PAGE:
Mexican Border Prosecutions Soar

Email from Transactional Records Access Clearinghouse (Aug. 15, 2008).

Greetings from TRAC. The latest available data from the Justice Department show that new prosecutions by Customs and Border Protection during the first eight months of FY 2008 have soared. If CBP’s prosecutions continue at the same pace for the rest of the year, the FY 2008 total will be almost twice what it was in the previous year. For details, see the TRAC Report at:

According to the Justice Department, the CBP enforcement surge is the result of Project Streamline, a Bush Administration policy of bringing criminal charges against undocumented aliens.

By contrast, the Justice Department data, obtained by TRAC under the FOIA, show a much less precipitous increase in prosecutions by Immigration and Customs Enforcement, also in the DHS. For details, see:

Although immigration raids in Iowa and other inland locations have been heavily covered by the media, the data show that a substantial proportion of the criminal enforcement effort — even by ICE — takes place along the Mexican border.

TRAC continues to provide free reports on the latest enforcement trends. Go to for timely information on prosecutions and convictions that occurred in May for many categories of enforcement such as immigration, terrorism, white collar crime, official corruption, drugs, etc. Free reports are also available for major agencies such as the DEA, FBI, IRS and DHS.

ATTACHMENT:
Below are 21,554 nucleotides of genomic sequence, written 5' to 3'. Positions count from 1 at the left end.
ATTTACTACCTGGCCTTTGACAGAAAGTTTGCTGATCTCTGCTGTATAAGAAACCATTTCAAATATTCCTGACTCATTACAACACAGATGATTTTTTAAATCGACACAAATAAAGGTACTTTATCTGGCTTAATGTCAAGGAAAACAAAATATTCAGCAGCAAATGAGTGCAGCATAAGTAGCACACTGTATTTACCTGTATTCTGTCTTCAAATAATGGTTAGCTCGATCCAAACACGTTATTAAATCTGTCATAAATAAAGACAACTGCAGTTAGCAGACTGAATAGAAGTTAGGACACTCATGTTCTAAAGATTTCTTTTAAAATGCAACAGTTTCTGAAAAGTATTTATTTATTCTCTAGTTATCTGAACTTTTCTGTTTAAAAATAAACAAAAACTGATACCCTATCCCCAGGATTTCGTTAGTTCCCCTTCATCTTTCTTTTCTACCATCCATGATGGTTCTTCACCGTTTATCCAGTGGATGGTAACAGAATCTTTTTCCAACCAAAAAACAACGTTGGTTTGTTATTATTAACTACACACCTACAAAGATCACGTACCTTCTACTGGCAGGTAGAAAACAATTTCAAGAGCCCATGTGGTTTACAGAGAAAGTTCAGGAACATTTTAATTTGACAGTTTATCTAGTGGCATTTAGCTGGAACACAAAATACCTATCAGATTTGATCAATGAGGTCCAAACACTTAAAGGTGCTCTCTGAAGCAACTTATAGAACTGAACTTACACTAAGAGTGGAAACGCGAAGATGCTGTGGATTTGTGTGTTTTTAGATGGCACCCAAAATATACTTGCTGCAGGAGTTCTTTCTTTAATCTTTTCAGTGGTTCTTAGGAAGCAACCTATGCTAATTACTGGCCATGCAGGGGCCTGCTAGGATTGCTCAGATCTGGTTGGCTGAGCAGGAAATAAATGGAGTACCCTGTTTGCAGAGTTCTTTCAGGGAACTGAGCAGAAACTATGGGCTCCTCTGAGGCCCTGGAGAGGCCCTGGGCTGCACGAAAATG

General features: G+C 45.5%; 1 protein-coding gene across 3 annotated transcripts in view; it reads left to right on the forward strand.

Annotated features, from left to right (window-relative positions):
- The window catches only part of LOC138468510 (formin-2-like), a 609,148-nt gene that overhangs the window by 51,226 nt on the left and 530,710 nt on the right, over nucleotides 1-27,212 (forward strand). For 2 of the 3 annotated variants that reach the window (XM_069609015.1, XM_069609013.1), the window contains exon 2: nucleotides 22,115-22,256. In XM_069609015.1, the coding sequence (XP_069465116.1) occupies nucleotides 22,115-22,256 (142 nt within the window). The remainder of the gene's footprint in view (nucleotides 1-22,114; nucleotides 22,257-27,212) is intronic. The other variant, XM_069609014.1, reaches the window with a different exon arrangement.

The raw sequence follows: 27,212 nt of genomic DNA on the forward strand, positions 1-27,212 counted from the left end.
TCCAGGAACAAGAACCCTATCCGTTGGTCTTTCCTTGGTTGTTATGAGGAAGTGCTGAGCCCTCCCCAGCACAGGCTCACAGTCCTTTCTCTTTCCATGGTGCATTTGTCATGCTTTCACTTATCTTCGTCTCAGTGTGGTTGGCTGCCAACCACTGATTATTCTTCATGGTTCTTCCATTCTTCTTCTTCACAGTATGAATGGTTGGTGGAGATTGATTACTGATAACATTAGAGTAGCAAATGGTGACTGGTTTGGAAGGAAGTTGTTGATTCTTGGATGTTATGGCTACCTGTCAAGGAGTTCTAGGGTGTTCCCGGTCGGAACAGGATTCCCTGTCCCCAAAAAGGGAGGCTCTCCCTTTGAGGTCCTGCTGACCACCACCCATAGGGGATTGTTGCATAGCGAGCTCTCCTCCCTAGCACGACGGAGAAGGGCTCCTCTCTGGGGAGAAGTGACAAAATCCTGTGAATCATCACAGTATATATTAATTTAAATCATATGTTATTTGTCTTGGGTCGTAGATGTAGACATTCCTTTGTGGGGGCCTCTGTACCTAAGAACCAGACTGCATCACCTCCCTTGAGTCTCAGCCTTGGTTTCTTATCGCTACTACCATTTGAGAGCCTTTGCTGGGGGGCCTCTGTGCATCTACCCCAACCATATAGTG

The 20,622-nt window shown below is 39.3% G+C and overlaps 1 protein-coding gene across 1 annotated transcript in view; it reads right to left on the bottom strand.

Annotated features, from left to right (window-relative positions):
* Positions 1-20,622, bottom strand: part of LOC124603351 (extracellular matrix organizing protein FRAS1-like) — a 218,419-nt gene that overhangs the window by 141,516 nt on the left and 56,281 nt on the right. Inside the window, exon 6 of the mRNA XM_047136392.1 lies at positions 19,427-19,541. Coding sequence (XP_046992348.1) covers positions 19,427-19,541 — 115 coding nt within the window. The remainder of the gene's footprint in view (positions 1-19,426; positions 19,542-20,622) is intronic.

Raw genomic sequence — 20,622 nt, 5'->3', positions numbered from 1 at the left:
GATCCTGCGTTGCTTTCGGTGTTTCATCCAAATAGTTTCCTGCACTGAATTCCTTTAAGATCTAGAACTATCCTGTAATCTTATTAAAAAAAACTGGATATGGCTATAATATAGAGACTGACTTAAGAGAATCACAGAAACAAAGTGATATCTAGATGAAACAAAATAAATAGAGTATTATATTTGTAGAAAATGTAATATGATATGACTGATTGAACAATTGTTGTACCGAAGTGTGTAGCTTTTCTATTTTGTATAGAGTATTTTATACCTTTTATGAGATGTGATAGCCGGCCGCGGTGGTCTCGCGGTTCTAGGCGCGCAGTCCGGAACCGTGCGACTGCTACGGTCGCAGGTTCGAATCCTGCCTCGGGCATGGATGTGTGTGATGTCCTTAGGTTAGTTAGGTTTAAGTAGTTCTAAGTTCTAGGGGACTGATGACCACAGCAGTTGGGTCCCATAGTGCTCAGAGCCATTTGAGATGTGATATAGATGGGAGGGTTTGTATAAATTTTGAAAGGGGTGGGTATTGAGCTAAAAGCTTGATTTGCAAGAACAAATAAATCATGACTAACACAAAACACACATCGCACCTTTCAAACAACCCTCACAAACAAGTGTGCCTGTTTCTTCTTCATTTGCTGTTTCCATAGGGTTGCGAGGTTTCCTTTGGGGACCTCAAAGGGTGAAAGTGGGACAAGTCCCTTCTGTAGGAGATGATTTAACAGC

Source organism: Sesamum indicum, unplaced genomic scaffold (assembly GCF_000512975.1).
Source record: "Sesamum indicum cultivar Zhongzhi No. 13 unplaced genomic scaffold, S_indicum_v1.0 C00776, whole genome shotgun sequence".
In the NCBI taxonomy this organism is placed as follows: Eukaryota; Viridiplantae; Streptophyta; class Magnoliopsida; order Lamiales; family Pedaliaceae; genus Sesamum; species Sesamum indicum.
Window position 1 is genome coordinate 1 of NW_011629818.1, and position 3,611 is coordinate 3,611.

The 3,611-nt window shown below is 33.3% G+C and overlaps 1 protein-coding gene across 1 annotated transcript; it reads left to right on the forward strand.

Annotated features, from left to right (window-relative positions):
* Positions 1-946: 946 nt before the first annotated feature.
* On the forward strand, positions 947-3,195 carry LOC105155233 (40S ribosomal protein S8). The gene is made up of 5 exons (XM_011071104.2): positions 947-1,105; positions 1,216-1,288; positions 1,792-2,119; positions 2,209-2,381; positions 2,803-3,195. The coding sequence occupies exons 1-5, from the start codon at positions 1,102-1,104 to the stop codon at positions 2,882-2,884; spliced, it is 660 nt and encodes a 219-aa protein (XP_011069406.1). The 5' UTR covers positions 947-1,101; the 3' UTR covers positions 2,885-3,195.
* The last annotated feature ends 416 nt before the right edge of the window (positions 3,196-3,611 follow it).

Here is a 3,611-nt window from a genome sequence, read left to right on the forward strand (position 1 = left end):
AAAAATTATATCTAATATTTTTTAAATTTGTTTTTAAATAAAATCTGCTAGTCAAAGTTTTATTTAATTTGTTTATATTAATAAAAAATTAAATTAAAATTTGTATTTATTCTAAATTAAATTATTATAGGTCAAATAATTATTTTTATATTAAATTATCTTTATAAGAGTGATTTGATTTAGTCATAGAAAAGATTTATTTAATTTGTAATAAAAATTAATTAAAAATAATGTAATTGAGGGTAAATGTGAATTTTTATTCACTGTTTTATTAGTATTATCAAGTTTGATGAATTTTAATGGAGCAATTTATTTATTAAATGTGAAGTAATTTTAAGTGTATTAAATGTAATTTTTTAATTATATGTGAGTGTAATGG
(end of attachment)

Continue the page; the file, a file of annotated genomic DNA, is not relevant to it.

The May 2008 criminal data are also available to TRACFED subscribers via the Express, Going Deeper and Analyzer tools. Go to for more information. Customized reports for a specific agency, district, program, lead charge or judge are available via the TRAC Data Interpreter, either as part of a TRACFED subscription or on a per-report basis. Go to to start.

TRAC is self-supporting and depends on foundation grants, individual contributions and subscription fees for the funding needed to obtain, analyze and publish the data we collect on the activities of the US Federal government. To help support TRAC’s ongoing efforts, go to:

David Burnham and Susan B. Long, co-directors
Transactional Records Access Clearinghouse
Syracuse University

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